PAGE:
whistle blower act

Getting the Philippine house in order

Now that all sides of politics have been tarnished with the same PDAF scam brush, it is time to lay the foundation for a new political order.

Another week, another scandal. The controversy that originally involved but a handful of senators and congressmen over the rorting of their Priority Development Assistance Funds, otherwise known as pork barrel, has now engulfed 180 of the 264 members of the house of representatives and twelve of the 23 senators that served in the 14th Congress from 2007-09.

The Commission on Audit’s (COA) findings are that of the Php 8 billion worth of PDAF allotments covered by its report, Php 6.156 billion was released to dubious non-government organisations, and that Php 2.157 billion was cornered by Janet Lim-Napoles’s ten allegedly fake NGOs.

This means that 77 per cent of the audited PDAF allotments in those three years associated with two thirds or 192 of the 287 members of the 14th Congress have been identified as anomalous by the COA. It involves congressmen and senators of all political stripes, including members of the ruling Liberal Party.

This can no longer be considered a set of isolated occurrences involving a small minority. It is a systemic problem that needs to be addressed with systemic and structural reform. The full investigation and resolution of this case could easily take the next three years and beyond. We cannot wait that long to methodically deal with the weaknesses of our political system. The very edifice representing our political order has been infested by termites and is at risk of crumbling to the ground unless serious measures are taken to fix it.

Diagnosing the problem

The first step in renovating our state towards a new political order requires us to diagnose what the source of the problem is. Most people reading about the PDAF scam would probably come to the conclusion that pork barrel is the root cause of the problem without considering why PDAF became necessary in the first place – for the Palace to secure votes for its legislative agenda, particularly the budget.

In defence of the practice some solons claim that it is a way of equitably distributing infrastructure and other forms of development spending across the Philippines, and that abuses can be stopped through reforms in the way the funds are allocated and spent. The Palace has trained its sights on the approval of NGOs as the key to ridding PDAF of anomalies.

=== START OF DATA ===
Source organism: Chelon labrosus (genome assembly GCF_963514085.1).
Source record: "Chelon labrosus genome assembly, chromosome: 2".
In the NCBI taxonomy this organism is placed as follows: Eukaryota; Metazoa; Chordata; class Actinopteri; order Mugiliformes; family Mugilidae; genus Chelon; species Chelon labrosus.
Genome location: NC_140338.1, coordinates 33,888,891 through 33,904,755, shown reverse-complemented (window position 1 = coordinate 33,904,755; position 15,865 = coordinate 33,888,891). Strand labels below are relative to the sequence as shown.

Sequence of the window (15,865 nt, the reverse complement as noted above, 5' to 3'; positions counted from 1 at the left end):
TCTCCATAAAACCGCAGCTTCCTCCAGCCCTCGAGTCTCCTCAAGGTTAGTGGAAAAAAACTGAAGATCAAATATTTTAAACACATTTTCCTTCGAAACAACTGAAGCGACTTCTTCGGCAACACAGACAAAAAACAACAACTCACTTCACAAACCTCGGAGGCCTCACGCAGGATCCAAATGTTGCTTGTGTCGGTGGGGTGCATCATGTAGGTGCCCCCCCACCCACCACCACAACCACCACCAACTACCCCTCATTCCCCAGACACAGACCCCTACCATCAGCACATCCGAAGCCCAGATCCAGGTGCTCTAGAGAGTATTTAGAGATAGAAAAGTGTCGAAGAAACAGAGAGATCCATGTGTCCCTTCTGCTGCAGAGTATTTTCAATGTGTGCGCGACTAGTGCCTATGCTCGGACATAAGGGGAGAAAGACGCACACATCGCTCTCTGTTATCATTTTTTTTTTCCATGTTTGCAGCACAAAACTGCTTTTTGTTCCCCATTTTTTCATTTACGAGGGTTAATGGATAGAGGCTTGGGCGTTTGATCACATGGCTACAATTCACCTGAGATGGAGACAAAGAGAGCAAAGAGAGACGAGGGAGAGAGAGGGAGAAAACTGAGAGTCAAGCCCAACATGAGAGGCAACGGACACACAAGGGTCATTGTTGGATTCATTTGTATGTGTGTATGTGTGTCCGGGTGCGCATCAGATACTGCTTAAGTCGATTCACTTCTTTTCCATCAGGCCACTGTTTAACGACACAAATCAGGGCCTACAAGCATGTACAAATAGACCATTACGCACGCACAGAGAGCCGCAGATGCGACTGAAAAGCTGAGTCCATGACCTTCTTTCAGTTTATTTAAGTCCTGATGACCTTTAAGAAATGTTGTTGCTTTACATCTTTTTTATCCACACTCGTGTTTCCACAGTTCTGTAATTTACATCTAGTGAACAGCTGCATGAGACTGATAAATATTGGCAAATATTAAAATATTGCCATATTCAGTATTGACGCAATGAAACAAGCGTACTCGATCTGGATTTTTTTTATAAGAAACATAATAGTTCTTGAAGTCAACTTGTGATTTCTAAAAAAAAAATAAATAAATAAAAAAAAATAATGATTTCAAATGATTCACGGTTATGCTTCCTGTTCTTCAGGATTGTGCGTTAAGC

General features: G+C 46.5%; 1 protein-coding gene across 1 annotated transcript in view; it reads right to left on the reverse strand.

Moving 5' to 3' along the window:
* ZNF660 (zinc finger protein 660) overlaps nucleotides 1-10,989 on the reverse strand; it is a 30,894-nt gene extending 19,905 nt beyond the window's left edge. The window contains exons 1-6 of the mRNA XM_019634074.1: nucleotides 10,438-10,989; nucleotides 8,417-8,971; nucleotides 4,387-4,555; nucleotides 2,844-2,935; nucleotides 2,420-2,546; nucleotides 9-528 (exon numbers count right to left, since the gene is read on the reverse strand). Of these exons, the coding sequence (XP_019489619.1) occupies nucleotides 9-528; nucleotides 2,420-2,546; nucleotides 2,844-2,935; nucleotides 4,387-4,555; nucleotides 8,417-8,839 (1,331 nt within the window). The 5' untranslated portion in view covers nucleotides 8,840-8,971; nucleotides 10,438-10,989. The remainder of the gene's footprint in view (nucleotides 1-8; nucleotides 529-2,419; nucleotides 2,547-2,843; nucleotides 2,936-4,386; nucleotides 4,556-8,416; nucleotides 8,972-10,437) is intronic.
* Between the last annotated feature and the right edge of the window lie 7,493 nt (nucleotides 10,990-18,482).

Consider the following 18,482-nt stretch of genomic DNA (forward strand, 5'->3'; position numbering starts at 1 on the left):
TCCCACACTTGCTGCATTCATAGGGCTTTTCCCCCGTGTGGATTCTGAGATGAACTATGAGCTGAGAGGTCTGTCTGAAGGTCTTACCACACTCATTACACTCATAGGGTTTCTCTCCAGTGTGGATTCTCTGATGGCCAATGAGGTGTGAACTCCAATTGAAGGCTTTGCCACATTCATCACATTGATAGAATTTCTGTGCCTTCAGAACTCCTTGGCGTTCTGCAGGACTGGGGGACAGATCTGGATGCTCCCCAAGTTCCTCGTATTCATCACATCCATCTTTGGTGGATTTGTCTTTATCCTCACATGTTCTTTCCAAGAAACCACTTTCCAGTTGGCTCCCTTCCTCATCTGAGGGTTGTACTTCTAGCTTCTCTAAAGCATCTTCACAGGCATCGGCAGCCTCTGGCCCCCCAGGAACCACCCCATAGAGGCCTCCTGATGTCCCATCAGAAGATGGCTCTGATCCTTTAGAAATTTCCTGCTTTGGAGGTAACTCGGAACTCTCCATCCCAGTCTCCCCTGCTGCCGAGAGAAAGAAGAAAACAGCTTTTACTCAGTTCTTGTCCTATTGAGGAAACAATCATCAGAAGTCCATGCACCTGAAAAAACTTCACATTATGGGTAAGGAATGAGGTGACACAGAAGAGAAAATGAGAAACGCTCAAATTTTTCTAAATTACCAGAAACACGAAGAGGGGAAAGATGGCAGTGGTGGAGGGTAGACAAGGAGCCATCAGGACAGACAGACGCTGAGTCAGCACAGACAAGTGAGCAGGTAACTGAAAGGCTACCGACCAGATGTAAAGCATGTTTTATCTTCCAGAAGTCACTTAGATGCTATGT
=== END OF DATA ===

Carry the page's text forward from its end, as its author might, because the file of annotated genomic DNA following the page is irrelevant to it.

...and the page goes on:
The problem with these views is that they do not go to the heart of the issue, which is why solons need to rort the system in the first place. Given the high cost of running an election campaign, the only way for them to recover their campaign expenses and to seek re-election is by accessing public funds.

PDAF is simply a means to an end. Doing away with PDAF will simply mean that other shadier forms of raising money will arise. Other options include narcopolitics, gunrunning and smuggling. To get the Philippine house in order means providing an alternative means of financing political parties so their candidates have a way of preserving their integrity once elected.

Laying a new foundation

We have seen how relying on the ruling elite’s sense of noblesse oblige has turned out. Asking our politicians to refrain from pork barrel much less rorting it is like asking prostitutes to abstain from sexual intercourse to prevent the spread of AIDS. It simply won’t work.

Providing extra checks and balances is like providing contraceptives to sex workers. It helps to a certain extent, as a risk mitigation procedure. Removing the need for that sex worker to enter the flesh trade in the first place would be more effective. Extending the analogy to our legislators that would mean lowering the private costs of electoral contests.

In a previous post, I identified three pillars to support a new political order in the country. They are:

1. State subsidy of political parties

2. Adequate compensation and allowances for elected officials

3. Meritocratic selection of candidates as a condition for public funding of parties

These three pillars would be built on the foundation of greater transparency and accountability. Strengthening the powers and capabilities of the Commission on Audit, Commission on Elections, Ombudsman, National Bureau of Investigation and Bureau of Internal Revenue to engage in forensic accounting and electronic surveillance in investigating corrupt activities of public officials is required.

This new foundation would include having a whistleblower protection program and freedom of information act. Any candidate found to have abused his or her allowances would have to be cast out of the system of campaign finance. Political parties would have to expel or dis-endorse them at the next election for that party to have access to public campaign finance.

If we wanted to take things a step further, we could even enact a charter of budget honesty and sustainability. This would require political parties to submit their policies to the Congressional Budget Office, which would cost them prior to elections and release their findings. This is so that parties that promise the sun, moon and stars would be forced to come clean regarding their policies and show how they would pay for them through new taxes or savings.

We have already seen how that a considerable proportion of PDAF spending is being wasted. If we spent that much money on laying the new foundation and three pillars of a new political order, we would have a safer, sound structure on which to renovate our political system.

The time to do this is before the 2016 elections. We need at least two years’ lead time to allow the new foundation to settle and for the pillars to be erected. If we wait too long or get fixated on catching the criminals of yesterday, we will simply allow new criminals to breed in their place. We cannot let this infestation of termites eat us out of house and home.

The Philippines needs a new political order, and the time for it is NOW!


For whom the whistle blows